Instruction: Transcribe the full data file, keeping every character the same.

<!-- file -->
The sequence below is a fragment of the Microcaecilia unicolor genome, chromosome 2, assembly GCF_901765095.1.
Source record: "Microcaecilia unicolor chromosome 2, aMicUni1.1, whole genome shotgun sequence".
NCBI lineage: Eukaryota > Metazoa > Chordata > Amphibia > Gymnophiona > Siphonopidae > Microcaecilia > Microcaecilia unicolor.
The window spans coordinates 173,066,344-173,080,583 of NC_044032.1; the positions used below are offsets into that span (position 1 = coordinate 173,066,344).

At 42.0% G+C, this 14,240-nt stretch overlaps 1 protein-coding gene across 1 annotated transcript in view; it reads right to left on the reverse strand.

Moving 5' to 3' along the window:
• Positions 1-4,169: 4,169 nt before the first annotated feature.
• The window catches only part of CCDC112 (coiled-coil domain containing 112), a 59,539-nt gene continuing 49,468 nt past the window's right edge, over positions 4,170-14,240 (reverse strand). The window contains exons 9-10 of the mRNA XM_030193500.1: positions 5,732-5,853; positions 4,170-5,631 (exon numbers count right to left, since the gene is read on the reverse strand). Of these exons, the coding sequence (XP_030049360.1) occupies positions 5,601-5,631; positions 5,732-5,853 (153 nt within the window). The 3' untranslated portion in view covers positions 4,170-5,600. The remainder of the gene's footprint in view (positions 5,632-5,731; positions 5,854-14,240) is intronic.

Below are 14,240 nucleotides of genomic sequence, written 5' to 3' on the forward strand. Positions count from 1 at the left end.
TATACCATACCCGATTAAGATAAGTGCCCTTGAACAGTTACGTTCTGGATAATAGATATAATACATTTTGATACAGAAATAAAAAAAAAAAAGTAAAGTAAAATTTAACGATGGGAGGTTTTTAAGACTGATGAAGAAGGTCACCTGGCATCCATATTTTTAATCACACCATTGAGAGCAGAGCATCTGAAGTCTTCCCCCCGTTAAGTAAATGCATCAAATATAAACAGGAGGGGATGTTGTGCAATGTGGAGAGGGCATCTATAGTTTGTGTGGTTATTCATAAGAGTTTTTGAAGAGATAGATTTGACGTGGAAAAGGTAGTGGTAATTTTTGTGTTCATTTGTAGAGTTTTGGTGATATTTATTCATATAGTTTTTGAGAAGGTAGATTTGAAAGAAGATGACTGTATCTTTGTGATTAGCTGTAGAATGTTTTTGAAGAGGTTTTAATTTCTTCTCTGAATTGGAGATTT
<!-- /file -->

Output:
The sequence below is a fragment of the Microcaecilia unicolor genome, chromosome 2, assembly GCF_901765095.1.
Source record: "Microcaecilia unicolor chromosome 2, aMicUni1.1, whole genome shotgun sequence".
NCBI lineage: Eukaryota > Metazoa > Chordata > Amphibia > Gymnophiona > Siphonopidae > Microcaecilia > Microcaecilia unicolor.
The window spans coordinates 173,066,344-173,080,583 of NC_044032.1; the positions used below are offsets into that span (position 1 = coordinate 173,066,344).

At 42.0% G+C, this 14,240-nt stretch overlaps 1 protein-coding gene across 1 annotated transcript in view; it reads right to left on the reverse strand.

Moving 5' to 3' along the window:
• Positions 1-4,169: 4,169 nt before the first annotated feature.
• The window catches only part of CCDC112 (coiled-coil domain containing 112), a 59,539-nt gene continuing 49,468 nt past the window's right edge, over positions 4,170-14,240 (reverse strand). The window contains exons 9-10 of the mRNA XM_030193500.1: positions 5,732-5,853; positions 4,170-5,631 (exon numbers count right to left, since the gene is read on the reverse strand). Of these exons, the coding sequence (XP_030049360.1) occupies positions 5,601-5,631; positions 5,732-5,853 (153 nt within the window). The 3' untranslated portion in view covers positions 4,170-5,600. The remainder of the gene's footprint in view (positions 5,632-5,731; positions 5,854-14,240) is intronic.

Below are 14,240 nucleotides of genomic sequence, written 5' to 3' on the forward strand. Positions count from 1 at the left end.
TATACCATACCCGATTAAGATAAGTGCCCTTGAACAGTTACGTTCTGGATAATAGATATAATACATTTTGATACAGAAATAAAAAAAAAAAAGTAAAGTAAAATTTAACGATGGGAGGTTTTTAAGACTGATGAAGAAGGTCACCTGGCATCCATATTTTTAATCACACCATTGAGAGCAGAGCATCTGAAGTCTTCCCCCCGTTAAGTAAATGCATCAAATATAAACAGGAGGGGATGTTGTGCAATGTGGAGAGGGCATCTATAGTTTGTGTGGTTATTCATAAGAGTTTTTGAAGAGATAGATTTGACGTGGAAAAGGTAGTGGTAATTTTTGTGTTCATTTGTAGAGTTTTGGTGATATTTATTCATATAGTTTTTGAGAAGGTAGATTTGAAAGAAGATGACTGTATCTTTGTGATTAGCTGTAGAATGTTTTTGAAGAGGTTTTAATTTCTTCTCTGAATTGGAGATTT